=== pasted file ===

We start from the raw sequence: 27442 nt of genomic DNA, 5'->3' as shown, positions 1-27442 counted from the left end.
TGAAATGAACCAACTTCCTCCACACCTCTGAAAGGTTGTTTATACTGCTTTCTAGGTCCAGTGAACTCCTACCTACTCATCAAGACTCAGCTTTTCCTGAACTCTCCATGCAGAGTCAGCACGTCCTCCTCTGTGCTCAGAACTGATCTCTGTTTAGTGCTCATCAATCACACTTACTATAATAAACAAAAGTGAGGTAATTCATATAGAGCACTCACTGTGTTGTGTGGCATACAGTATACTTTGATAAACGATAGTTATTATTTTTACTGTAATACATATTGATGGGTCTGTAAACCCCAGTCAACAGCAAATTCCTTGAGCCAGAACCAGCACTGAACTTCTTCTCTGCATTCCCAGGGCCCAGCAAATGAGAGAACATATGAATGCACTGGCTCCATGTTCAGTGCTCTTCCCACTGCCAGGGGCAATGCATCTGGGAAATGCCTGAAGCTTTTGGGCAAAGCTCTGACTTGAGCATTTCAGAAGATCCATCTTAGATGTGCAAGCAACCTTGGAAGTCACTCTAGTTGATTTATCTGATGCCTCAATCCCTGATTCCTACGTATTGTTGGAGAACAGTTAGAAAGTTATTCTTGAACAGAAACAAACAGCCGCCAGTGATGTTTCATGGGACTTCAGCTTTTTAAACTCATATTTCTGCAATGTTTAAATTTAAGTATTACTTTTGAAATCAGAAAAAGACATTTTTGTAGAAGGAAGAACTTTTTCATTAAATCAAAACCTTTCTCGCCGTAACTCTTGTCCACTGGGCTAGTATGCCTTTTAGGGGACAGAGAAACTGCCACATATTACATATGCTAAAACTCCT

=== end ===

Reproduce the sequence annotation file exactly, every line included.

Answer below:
We start from the raw sequence: 27442 nt of genomic DNA, 5'->3' as shown, positions 1-27442 counted from the left end.
TGAAATGAACCAACTTCCTCCACACCTCTGAAAGGTTGTTTATACTGCTTTCTAGGTCCAGTGAACTCCTACCTACTCATCAAGACTCAGCTTTTCCTGAACTCTCCATGCAGAGTCAGCACGTCCTCCTCTGTGCTCAGAACTGATCTCTGTTTAGTGCTCATCAATCACACTTACTATAATAAACAAAAGTGAGGTAATTCATATAGAGCACTCACTGTGTTGTGTGGCATACAGTATACTTTGATAAACGATAGTTATTATTTTTACTGTAATACATATTGATGGGTCTGTAAACCCCAGTCAACAGCAAATTCCTTGAGCCAGAACCAGCACTGAACTTCTTCTCTGCATTCCCAGGGCCCAGCAAATGAGAGAACATATGAATGCACTGGCTCCATGTTCAGTGCTCTTCCCACTGCCAGGGGCAATGCATCTGGGAAATGCCTGAAGCTTTTGGGCAAAGCTCTGACTTGAGCATTTCAGAAGATCCATCTTAGATGTGCAAGCAACCTTGGAAGTCACTCTAGTTGATTTATCTGATGCCTCAATCCCTGATTCCTACGTATTGTTGGAGAACAGTTAGAAAGTTATTCTTGAACAGAAACAAACAGCCGCCAGTGATGTTTCATGGGACTTCAGCTTTTTAAACTCATATTTCTGCAATGTTTAAATTTAAGTATTACTTTTGAAATCAGAAAAAGACATTTTTGTAGAAGGAAGAACTTTTTCATTAAATCAAAACCTTTCTCGCCGTAACTCTTGTCCACTGGGCTAGTATGCCTTTTAGGGGACAGAGAAACTGCCACATATTACATATGCTAAAACTCCT